"Special needs children remain a subject of various forms of discrimination"
Government is to carry out a reverification of all children homes and organisations to phase out the fake ones.
The state minister for youth and children affairs, Florence Nakiwala Kiyingi, said the move is part of the strategies to curb child trafficking and other forms of abuses country wide.
"We realised many people start homes and child organisations in the guise of helping needy children yet they have different agendas. This has led to the abuse of many children in silence," she noted.
Nakiwala was speaking during the celebration of four years of GEM Foundation in Rubaga, Kampala. GEM was founded by an American couple in 2014 to take care of abandoned children with special needs. The foundation looks after children with cerebral palsy, Down syndrome, hydrocephalus and autism among other disabilities.
Nakiwala said they have already kicked off the exercise to assess all children's homes to authenticate the genuine ones.
"We are working together with our probation officers in various districts to identify all children homes and evaluate them. Through this exercise we came to realise that many homes and children's organisations are operating illegally without licenses," she added.
She said owners of unlicensed homes will be arrested and face the full letter of the law.
"There are many good people willing to support these children but these chances are ruined by some few people with selfish motives," she added.
Nakiwala also noted that the ministry of gender and social development was to arrest all those individuals found giving handouts to street children.
"These are the people encouraging children on streets. The sh500/= coin; is not what these children need. They deserve more than that coin to enjoy like other children, to be groomed into responsible citizens," she said.
Nakiwala commended the GEM Foundation directors Emmalee and Joshua Quisenberry for giving hope to children with multiple complications.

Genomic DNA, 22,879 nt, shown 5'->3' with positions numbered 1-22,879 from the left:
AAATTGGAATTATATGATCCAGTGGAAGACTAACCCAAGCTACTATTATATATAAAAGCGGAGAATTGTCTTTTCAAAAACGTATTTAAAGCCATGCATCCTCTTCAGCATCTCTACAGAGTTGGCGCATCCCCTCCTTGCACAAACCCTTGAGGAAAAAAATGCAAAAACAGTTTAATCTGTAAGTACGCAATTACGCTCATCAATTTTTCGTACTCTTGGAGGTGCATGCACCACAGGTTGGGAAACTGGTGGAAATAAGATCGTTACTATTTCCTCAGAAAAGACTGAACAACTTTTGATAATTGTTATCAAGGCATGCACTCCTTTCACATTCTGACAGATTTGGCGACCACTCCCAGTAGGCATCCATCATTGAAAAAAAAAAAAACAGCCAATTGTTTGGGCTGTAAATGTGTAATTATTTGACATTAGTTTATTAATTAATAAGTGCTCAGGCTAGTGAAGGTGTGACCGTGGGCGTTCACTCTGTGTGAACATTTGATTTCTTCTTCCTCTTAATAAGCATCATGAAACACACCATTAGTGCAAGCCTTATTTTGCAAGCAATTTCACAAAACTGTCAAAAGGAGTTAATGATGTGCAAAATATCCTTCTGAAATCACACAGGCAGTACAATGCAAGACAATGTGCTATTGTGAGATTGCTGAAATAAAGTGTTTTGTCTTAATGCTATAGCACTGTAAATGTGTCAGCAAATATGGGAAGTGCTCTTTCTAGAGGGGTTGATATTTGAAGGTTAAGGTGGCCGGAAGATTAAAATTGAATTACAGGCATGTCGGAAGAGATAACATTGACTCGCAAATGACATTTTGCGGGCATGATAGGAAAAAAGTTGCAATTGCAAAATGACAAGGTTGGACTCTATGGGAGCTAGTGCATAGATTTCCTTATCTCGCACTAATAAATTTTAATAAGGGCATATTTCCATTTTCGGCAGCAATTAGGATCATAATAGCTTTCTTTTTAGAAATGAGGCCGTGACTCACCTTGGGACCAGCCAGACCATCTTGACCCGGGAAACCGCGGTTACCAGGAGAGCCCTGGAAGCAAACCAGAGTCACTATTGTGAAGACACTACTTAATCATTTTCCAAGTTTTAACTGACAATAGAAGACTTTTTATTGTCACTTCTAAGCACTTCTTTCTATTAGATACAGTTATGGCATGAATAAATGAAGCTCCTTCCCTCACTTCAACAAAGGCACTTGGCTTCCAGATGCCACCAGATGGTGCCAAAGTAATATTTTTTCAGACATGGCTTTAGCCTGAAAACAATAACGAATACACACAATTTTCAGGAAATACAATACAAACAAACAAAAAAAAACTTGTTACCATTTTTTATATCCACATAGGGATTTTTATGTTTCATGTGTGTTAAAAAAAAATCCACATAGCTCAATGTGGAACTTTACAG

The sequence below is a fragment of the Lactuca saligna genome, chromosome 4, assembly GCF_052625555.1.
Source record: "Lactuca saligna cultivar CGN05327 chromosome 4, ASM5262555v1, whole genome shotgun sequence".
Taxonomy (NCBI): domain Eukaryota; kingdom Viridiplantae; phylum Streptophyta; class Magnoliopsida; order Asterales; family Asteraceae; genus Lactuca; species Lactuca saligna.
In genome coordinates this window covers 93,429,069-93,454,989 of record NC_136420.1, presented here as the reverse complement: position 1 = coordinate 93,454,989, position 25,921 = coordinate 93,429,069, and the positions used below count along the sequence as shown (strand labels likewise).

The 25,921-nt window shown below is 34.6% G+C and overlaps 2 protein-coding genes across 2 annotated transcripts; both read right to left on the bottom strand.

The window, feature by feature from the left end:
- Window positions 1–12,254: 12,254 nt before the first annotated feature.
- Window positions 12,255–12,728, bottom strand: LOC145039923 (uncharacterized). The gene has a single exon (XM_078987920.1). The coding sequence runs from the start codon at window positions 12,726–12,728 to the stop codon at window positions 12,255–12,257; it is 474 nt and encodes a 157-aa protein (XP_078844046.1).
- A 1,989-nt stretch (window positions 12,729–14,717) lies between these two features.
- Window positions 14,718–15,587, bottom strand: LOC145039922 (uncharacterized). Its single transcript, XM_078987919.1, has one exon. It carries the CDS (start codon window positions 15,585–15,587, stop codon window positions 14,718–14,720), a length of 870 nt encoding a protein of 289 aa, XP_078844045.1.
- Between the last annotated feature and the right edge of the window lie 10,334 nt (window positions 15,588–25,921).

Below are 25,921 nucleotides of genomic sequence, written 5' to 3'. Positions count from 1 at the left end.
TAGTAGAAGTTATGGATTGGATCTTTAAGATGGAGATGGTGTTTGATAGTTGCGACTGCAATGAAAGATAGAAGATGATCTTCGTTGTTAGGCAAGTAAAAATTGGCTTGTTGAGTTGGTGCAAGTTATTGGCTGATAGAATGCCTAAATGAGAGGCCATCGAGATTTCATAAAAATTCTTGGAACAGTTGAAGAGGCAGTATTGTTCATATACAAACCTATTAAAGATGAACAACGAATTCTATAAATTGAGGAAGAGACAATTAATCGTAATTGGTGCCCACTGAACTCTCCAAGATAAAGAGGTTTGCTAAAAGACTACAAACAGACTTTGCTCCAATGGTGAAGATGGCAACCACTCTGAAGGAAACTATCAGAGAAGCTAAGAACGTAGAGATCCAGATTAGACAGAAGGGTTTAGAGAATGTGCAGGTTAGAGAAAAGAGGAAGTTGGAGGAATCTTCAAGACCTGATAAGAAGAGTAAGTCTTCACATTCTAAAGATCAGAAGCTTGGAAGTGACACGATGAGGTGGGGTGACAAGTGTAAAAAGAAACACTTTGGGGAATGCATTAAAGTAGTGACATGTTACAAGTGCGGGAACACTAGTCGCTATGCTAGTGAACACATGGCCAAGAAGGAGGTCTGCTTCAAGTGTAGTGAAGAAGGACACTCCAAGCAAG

"Because of GEM, 55 children now have access to shelter, specialised medical services, psychosocial support, physical and occupational therapies, food and nutrition, protection, love, education and speech and language therapy," she noted.
Nakiwala stressed that special needs children remain a subject of various forms of discrimination due to multiple factors including negative community attitudes, superstitions, and negative cultural and social norms among others.
She said the ministry has developed a national action plan on children with Disabilities to harmonise interventions and improve the national responses towards issues of children with disabilities in Uganda.
Government has also put in place the community based rehabilitation programme to work with families of disabled children in early identification of the children with special needs and providing the necessary services.
"The medication and care for these children is too expensive; that's why government has come up with this programme and action plan," Nakiwala explained.
The foundation's director, Emmalee Quisenberry said most of the children were found abandoned with many having mental disabilities.
"I was working with Sanyu Babies home when I realised the need to take care of special needs children. I used to see such children abandoned by their parents and relatives and got touched. That's when I developed the vision to have a home where I can look after these children," she noted.
She stressed that irrespective of their conditions, children with special needs also need to be loved and cared about like other children.
The foundation gets support from individual donors and well-wishers locally, and from other parts of the world.
GEM works with local authorities and ministry of gender in identifying the abandoned children country wide.
The probation and social welfare officer from Kampala Capital City Authority in Rubaga division, Immy Nabawanuka, said 90% of the children at the home were found abandoned in different parts of the country.
"It is hard to trace their families because they cannot speak. This makes resettlement of these children complicated. So this remains their home," she noted.
GEM's social worker Joan Nabasumba said they also foster children through approval from the panel headed by the commissioner for children affairs.